February 7

Job 21-24

We are back in The Wisdom Stream in the book of Job. We are reading from the New King James Version this week. Job and his friends are still discussing about the wicked in the 2nd cycle of speeches. We’ll finish the 2nd cycle and start the 3rd cycle of speeches.

The background is Relaxing Rain by Misharychi.


Dear God, the revelations about you that we do have are marvelous.  The revelations we read of you today – from someone who is suffering and perplexed and in torment  – are words to behold and take to heart.  Lord your ways are higher, deeper, greater, farther and far more than we will ever hope to know on this side.  Thank you for showing us Job.  It does show us more about you.  Granted is does just seem like a slight crack in the door letting a sliver of light through.  We long for the day when the door to you and our lives with you come into the full light and all in known,  Keep us in your care until that day.  Thank you Jesus,  Amen.


If anyone wishes to add to their understanding there are great books on the topic that Job brings to us today in living color.  Look for the authors, Dobson, Yancey, CS Lewis, Lucado, Kushner, David Arnold if you are looking for answers to these toughest of questions that Job is laying out in our reading today.

21 – Job’s reply does a cogent job of helping round out the doctrine about who suffers and why plus who prospers and why.  And rather than itemizing this chapter, let’s take a crack at summing up an overview since it is very pivotal for interpreting the human condition.  Normal emotion senses ultimate reality and knows that good will be rewarded and bad will be punished.  Even the heart of a child knows that God is good.  So why the suffering in a world where our theology claims God is in control?  Job’s response punches back at Zophar in chapter 20 who has more or less put Job on death row with all the other wicked men in history.  “OK,” so Job replies here in 21, “so since the righteous are blessed, and the wicked are condemned, and you see me as being punished for my wickedness – as you have so ultimately categorized me as wicked (Job talking to Zophar here) it means then that all other wicked men will be punished with me? …yes?  Well in case you had not noticed, there are myriad examples everywhere we look.  The wicked live long, have power, children, homes, livestock, party-up-parties, prosperity and peace.  AND they do this while deliberately ignoring God.”  The question that is therefore put to Zophar is how can Job be suffering for his said evilness while the prosperous and happy are thriving … though evil?  Job distills out that these incongruencies are irreconcilable.  There is therefore a big problem in declaring that Job is evil by definition.  Job’s final statement in the final verse, “you console me with nonsense” is classic.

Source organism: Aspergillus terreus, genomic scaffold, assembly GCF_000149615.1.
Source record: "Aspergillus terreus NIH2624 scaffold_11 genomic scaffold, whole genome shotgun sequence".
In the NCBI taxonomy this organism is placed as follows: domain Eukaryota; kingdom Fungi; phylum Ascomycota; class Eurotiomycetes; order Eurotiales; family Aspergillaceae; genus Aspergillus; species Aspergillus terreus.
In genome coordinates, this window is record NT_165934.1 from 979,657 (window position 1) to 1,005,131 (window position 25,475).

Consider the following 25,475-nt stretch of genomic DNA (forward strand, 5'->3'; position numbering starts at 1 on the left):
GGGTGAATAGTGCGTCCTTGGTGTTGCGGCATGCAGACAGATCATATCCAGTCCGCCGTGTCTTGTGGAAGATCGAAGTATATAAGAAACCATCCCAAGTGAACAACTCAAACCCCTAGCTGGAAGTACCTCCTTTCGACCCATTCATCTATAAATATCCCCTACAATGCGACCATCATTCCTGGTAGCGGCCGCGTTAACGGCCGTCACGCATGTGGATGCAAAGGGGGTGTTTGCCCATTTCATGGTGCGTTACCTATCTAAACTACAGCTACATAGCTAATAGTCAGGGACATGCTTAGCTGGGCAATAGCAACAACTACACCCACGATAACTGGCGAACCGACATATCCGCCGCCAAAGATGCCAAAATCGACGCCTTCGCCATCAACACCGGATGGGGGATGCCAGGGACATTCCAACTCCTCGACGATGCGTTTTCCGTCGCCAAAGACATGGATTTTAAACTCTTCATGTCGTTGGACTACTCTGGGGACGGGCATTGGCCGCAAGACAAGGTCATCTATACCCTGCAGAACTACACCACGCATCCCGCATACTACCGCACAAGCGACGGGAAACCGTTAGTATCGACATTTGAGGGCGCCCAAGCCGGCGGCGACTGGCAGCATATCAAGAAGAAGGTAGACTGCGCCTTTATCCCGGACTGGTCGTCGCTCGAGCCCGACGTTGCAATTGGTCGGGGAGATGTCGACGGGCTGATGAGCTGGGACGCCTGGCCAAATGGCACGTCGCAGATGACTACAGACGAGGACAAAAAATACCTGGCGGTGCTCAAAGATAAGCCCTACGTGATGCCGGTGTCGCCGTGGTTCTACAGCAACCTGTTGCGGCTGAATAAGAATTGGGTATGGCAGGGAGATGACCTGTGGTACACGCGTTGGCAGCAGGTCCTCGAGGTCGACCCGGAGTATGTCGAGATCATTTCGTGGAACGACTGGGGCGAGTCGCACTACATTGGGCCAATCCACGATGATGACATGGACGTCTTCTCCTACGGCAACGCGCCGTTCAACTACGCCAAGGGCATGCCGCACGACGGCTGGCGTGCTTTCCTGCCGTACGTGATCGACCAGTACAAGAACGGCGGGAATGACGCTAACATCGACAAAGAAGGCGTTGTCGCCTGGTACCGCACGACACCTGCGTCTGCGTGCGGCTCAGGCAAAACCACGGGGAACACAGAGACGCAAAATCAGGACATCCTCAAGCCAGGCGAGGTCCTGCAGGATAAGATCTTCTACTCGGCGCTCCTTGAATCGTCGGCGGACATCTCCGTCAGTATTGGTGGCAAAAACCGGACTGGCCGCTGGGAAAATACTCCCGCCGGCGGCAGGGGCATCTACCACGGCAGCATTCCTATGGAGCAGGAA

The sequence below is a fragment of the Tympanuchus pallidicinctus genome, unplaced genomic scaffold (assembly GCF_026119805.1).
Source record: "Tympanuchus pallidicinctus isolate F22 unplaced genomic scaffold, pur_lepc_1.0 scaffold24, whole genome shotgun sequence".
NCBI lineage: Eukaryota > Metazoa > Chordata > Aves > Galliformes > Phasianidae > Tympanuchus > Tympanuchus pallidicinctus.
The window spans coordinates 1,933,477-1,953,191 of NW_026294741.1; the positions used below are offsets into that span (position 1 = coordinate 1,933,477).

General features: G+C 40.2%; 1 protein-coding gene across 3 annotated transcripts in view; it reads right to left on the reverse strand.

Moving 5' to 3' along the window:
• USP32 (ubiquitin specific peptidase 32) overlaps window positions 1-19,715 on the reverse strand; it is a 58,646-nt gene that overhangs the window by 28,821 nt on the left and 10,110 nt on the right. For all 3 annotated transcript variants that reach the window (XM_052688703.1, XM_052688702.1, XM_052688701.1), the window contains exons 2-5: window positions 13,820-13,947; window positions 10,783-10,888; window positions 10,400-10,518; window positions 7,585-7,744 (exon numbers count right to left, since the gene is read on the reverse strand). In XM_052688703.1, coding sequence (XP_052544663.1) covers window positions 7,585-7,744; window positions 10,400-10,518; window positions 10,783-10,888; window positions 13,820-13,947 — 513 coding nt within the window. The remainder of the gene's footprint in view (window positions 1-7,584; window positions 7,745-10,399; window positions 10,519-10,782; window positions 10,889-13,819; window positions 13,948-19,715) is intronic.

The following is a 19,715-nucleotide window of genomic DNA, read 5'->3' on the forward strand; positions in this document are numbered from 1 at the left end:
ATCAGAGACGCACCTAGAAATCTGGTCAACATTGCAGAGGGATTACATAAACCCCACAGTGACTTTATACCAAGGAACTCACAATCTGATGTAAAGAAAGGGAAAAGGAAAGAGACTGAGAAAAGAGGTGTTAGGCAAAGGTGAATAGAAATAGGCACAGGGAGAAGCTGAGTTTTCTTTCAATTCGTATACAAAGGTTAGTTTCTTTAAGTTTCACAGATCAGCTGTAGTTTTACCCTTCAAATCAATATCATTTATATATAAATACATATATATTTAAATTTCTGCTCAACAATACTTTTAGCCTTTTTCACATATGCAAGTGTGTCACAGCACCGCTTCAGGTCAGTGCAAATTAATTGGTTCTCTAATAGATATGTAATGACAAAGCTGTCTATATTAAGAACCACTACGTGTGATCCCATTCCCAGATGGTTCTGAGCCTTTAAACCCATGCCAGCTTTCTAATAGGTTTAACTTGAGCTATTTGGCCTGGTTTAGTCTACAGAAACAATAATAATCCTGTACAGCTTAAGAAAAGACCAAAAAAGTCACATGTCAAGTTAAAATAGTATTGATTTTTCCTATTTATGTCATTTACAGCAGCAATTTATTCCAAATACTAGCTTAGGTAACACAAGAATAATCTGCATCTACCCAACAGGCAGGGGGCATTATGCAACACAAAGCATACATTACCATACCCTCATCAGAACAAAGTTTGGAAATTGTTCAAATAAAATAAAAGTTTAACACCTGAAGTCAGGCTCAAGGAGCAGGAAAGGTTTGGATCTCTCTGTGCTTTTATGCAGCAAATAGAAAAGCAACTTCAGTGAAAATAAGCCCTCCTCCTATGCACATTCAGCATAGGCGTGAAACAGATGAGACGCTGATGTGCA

22 – Here we are as Eliphaz bears down on Job in his third speech to him.  Job’s friends can’t leave well enough alone.  They can’t leave anything alone for that matter.  Eliphaz heaps accusations on Job of being ruthless and devouring the weak, hungry, defenseless, the widow and orphan.  He levels on Job claiming Job is aloof and callous to God.  I think Eliphaz is mixing his assessments here.  He has seen other wicked people do this so he thinks Job also [since declared guilty by Eliphaz] has treated others like this too.  Eliphaz’s logic does not hold up.  In the literature of Job, the statement of his righteousness is established in the first verse of the book.  The three wise-cracks don’t show up until the end of chapter two; 34 verses later.  They don’t know how Job got to this state.  Eliphaz’s assessment here is misplaced.  He is sounding like a 15+1/2 year old with a learners permit who, because of his permit thinks he is qualified to give forensic analysis of car accidents scenes for the police department.  Shush kid.  You’re like Eliphaz in this instance.  Neither of you know what you are saying.  To Eliphaz’s credit, he goes on a run in vv. 21-30 and everything he says in these ten verses is plausible, truthful, and honestly it’s quite pleasant.  That’s a surprise switch for Eliphaz, is it not?

23 – Eliphaz’s third and final speech elicits Jobs two-chapter response; 23-24 successively.  We see a salient ripening of Job’s theology here that is void of him labeling God being the one who torments him.  He is not necessarily bantering back at Eliphaz as he has done.  Job simply wants clarity, some reasoning, he wants relief and wonders when it might possibly come to him.  His statements of devotion and desire for God are as rich as it comes.  Job understands Providence.  It’s truly beautiful material in the statements he makes.  How many of us prefer time with God over breakfast?  Job knows he will come forth as gold.  He has stayed in God’s camp.  He is altogether aware of God being Almighty who does what He will.

24 – Job would simply like some answers however.  The cruelty and injustice among the nation of people is a focus here for Job.  Interesting that he is not bemoaning his personal condition.  He is languishing to notice that the destitute become stripped of the little they have while wolf-like men take yet more?  How long will this persist?  The naked, starving, freezing, fatherless and helpless groan under their afflictions.  When will the harsh man who caused this pay for this?  The deeds of darkness are oh so dark.  The adulterer, the thief, the lover of darkness … where will he end up and when?  Job is prophetic here in speaking their lot.  Their curse is coming.  The grave will get them. They’ll pass like broken trees.  The treacherous may ride high for a bit but their end will be swift and decisive.  Job asks, “am I wrong?!”  I think we have to secede that Job is not wrong.

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